In southern Rajasthan, across the district of Udaipur, land that once lay barren is now protected and developed. Over the last 25 years, these common lands have been carefully converted into pasturelands by the villages around them.
Each village is responsible for a specific plot of pastureland. Every household contributes towards its maintenance and the benefits are also shared equally. To make sure that nobody encroaches on their land (other villagers or even wandering herds of cattle and goats), villagers from the village of Sultan ji ka Kherwara in Jhadol block have developed a unique strategy. There are 450 odd households in the village, so rather than paying a groundskeeper or a guard to watch over their land, the villagers decided that every day, a different household would send one member to keep watch.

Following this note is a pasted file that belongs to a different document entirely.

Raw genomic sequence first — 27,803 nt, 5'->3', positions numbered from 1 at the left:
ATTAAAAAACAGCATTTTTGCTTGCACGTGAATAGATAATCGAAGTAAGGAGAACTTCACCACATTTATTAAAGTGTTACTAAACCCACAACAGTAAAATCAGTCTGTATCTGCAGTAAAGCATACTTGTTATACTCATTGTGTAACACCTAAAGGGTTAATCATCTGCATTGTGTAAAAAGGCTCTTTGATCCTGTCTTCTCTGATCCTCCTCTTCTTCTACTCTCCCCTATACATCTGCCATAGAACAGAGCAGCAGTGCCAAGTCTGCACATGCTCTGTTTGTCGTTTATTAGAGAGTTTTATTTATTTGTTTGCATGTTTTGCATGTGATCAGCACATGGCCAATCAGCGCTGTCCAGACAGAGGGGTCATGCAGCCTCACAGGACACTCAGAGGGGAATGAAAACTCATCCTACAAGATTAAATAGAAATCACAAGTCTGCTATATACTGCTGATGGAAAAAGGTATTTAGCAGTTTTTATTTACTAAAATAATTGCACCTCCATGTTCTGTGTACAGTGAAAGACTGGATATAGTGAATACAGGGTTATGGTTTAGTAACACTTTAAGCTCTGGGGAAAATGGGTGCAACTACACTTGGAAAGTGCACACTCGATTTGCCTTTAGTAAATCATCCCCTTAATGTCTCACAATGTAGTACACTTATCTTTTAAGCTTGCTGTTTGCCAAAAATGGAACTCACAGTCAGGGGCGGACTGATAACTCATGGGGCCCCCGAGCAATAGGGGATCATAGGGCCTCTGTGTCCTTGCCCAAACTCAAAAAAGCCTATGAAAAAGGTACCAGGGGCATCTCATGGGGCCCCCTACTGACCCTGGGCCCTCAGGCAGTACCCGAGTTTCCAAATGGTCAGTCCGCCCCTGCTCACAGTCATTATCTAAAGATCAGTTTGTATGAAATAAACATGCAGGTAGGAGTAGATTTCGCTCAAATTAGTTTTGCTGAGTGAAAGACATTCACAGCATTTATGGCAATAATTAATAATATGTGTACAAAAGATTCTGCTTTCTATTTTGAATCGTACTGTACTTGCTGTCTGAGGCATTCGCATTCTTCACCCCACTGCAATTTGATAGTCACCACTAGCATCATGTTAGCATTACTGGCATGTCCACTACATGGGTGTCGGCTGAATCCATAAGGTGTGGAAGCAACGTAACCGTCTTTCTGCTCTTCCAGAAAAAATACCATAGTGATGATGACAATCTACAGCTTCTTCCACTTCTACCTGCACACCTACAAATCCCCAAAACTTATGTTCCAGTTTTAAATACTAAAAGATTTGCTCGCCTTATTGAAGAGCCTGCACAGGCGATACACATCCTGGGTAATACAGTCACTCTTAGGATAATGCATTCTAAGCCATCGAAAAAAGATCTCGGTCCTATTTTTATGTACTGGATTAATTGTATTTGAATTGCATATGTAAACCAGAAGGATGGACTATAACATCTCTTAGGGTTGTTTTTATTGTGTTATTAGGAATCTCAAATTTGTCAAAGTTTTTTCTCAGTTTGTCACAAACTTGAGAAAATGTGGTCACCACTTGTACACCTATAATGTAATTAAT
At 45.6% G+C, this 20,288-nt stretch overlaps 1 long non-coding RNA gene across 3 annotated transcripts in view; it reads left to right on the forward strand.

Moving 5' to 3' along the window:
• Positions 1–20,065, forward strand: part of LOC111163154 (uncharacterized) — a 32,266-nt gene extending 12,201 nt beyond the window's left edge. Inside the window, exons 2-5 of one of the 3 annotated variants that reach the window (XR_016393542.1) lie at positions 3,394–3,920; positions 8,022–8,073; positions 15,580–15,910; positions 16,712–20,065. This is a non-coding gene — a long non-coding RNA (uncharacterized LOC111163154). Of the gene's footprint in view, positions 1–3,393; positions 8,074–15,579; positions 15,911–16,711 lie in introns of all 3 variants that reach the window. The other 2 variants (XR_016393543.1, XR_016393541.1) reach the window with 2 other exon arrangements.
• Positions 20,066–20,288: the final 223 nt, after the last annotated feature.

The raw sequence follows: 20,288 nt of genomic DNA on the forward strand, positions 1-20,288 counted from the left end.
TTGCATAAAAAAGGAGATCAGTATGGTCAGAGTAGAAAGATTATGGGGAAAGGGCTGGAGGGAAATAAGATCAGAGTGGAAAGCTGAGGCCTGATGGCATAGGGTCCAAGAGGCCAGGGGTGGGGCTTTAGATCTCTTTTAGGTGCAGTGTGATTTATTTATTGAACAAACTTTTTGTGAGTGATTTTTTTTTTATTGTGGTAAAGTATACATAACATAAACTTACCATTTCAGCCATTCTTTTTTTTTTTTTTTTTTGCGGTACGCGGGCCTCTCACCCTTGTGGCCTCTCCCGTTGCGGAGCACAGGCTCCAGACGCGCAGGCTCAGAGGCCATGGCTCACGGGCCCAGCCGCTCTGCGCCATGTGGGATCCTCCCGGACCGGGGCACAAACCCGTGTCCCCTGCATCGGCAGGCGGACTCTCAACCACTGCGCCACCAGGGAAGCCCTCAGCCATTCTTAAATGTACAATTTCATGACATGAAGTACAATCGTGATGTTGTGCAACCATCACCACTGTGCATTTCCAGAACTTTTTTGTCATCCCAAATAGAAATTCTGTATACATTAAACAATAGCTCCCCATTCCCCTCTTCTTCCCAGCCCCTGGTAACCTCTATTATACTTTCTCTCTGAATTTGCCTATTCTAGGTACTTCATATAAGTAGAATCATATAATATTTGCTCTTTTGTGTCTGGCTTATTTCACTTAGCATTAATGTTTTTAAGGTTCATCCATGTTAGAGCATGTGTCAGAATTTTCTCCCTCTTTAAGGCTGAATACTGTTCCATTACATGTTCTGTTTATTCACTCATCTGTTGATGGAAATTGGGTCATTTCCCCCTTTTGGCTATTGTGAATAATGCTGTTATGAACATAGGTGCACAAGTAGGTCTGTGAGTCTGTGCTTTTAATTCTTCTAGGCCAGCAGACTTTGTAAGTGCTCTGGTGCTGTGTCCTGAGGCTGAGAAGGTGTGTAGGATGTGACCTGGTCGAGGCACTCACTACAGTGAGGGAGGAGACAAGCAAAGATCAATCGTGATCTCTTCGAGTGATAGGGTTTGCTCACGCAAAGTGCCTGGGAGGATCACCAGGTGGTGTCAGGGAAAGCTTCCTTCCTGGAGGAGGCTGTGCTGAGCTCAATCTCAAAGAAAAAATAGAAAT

They have also instituted an interesting system to keep track of whose turn it is to watch over the pasturelands. The first person to stand watch is given a stick to keep with themselves. Once their duty ends, they drop off the stick outside their neighbour’s doorstep, indicating that it is their turn to keep watch. In this way, the stick travels from house to house, notifying villagers when it is their turn to watch over the village’s commons.
Ayesha Marfatia was previously an editorial associate at India Development Review.
Know more: Read about why India needs a commons manifesto.